1. Show don't tell. Do a search for the words feel, feelings or felt and replace it with emotive action.
2. Keep the voice active. Passive voice adds a form of to be. See how many was's you can get rid of.
3. Point of view shifts AGAIN. It's really important NOT to head hop. (Again, a rule I broke constantly in my first book but who's counting.)
4. Chapter Hooks!!! Go to the beginning and end of each chapter and make sure you start with something great and end with a cliffhanger. If you've ever read R.L. Stein's Goosebumps, he was great at this even though he totally cheated. Okay, so don't go THAT far, but it's still worth doing.
5. Does each character have REAL motivations? Sometimes readers won't notice motivations but many writers and ALL editors do. Don't cheat and manipulate characters into behaviors they wouldn't do. In another workshop someone gave a perfect example. If you have a babysitter who needs to go in the attic, and you just have a sound up there so they go to investigate, you have an idiot as a main character and we want to throw the book across the room. If, on the other hand, she is playing hide-and-seek with the kids and she hears a sound in the attic, thinking it's a child she is watching, we are there with you and want to read on. Motivations are REALLY important.
6. Does the setting contribute to the piece? Why have you chosen the setting? Looking at the whole, would a change make it better? You aren't stapled to what you've written yet. Also, do you really describe the setting or just assume we know where you are.
7. Is the timeline consistent? I know writers who use planners or calendars to track ther timelines. Use something because this can be an HUGE mistake.
8. Does the conflict continue to increase throughout the story? Sometimes we try to end the conflict too soon and then keep on writing. Things should get worse and worse for our main character until they are almost defeated. In the end they should have to reach in their heart and find a strength they didn't know they had to finally succeed.
9. Does it have a natural flow or is it too contrived? Could this really have happened? Are there scenes you have to give up or adjust to make it believable?
10. Look through each page at your white space. Are there any pages that are too heavy? If so, add dialogue. Don't make the reader want to skip pages. We are all natural eavesdroppers so use it to your advantage.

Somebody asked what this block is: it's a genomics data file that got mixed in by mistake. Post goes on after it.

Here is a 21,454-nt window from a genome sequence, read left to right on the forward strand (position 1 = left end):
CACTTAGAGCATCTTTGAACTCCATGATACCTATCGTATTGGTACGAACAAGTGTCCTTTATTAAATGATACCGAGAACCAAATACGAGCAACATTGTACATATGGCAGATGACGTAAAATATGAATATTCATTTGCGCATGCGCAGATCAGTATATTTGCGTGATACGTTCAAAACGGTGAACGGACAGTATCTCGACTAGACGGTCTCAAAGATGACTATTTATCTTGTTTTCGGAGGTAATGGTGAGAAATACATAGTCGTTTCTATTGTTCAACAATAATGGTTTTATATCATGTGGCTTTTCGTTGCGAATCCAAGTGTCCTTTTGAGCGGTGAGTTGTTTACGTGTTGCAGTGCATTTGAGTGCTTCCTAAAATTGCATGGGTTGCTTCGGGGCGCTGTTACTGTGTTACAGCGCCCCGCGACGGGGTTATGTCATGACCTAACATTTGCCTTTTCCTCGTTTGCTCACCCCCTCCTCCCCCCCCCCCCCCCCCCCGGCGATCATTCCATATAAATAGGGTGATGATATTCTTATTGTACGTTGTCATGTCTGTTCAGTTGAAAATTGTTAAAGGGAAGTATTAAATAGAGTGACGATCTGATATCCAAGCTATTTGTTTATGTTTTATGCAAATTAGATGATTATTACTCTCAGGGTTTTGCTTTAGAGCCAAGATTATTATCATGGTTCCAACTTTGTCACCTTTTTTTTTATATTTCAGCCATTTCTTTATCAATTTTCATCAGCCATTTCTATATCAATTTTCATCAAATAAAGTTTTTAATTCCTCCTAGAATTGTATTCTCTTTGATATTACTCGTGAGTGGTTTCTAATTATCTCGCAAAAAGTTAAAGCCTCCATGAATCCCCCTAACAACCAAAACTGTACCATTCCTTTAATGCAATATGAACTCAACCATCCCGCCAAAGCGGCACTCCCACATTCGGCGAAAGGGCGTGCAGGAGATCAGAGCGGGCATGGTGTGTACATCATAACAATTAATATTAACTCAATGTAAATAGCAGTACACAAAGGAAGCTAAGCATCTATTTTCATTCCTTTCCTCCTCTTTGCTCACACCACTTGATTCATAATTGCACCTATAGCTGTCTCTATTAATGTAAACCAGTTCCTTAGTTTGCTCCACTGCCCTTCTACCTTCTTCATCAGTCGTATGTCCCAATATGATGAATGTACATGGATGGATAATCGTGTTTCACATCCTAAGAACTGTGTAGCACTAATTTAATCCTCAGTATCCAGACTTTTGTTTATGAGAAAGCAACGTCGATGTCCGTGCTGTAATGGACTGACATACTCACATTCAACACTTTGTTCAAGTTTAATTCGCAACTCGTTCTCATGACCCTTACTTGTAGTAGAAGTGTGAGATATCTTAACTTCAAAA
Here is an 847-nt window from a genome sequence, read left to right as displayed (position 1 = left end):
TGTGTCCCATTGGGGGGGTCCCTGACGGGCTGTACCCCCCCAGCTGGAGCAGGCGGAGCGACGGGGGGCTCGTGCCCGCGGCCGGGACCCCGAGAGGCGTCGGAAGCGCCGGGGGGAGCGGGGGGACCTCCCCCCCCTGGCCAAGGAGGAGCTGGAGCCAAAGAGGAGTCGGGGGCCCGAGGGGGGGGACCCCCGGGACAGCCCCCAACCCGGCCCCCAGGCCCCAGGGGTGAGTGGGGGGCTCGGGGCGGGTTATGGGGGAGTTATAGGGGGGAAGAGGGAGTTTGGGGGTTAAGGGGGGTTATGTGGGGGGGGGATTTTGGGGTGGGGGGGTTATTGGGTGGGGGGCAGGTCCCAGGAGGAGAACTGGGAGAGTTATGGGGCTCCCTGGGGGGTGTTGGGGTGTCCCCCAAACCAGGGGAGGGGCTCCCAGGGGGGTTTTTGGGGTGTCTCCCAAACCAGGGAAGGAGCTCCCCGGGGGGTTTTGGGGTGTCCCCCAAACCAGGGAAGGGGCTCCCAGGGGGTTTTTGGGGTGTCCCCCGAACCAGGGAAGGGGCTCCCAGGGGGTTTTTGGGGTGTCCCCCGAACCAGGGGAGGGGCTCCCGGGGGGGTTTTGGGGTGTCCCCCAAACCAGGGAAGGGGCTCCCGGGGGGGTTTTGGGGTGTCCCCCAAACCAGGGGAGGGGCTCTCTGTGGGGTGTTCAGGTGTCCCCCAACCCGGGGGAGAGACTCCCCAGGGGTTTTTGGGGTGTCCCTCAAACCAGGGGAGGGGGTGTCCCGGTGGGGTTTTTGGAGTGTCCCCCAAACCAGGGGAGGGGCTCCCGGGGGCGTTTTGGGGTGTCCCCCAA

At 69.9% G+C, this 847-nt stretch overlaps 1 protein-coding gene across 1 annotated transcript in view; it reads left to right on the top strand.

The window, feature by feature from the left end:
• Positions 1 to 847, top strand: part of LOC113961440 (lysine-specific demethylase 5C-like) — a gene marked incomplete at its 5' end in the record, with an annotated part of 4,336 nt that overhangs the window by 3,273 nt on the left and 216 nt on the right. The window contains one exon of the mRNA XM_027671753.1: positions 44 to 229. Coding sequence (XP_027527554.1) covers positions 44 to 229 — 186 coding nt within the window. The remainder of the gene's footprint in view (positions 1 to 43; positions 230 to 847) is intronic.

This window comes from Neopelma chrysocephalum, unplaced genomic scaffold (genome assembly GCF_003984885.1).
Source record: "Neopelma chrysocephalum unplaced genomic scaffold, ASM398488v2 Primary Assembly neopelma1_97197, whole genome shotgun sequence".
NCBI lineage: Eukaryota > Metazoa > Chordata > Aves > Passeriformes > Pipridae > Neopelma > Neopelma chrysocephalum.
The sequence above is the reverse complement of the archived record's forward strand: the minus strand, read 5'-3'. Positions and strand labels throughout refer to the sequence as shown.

***11. BONUS POINTER- Lean up! Cut any scenes that doesn't further the plot, reveal important character points or add intrigue. Okay, so I added this one but I know it's true because I like to go on and on, touching on tangents that impact the story in a serious way and have very little to do with it, sort of like what I'm doing right now.


Now, if this seems like a lot to you, don't fear because the next step is easy. You get THREE other people to read it. Three is a great number, if they are the right three. You should get:
-one avid reader who loves your genre,
-one reader who is a strong technical editor and
-one who understands plot and characterization.

Almost everyone knows someone who loves to read. If you are on Good Reads, you might find a fan or you might have a friend who is a total read-a-holic. The gift of this review will probably be more general and the discussion with this person after they read your work may be more useful than what they write down in the margins. Oh, and remember to give this person a hard copy.
Your other two readers can be other writers. If you swap manuscripts, you can develop a nice pool of potential readers that will stay fresh for a long time. If you aren't willing to read other manuscripts, you may find that after a few projects, you've burnt out potential friends- so be careful. Give as much as you take.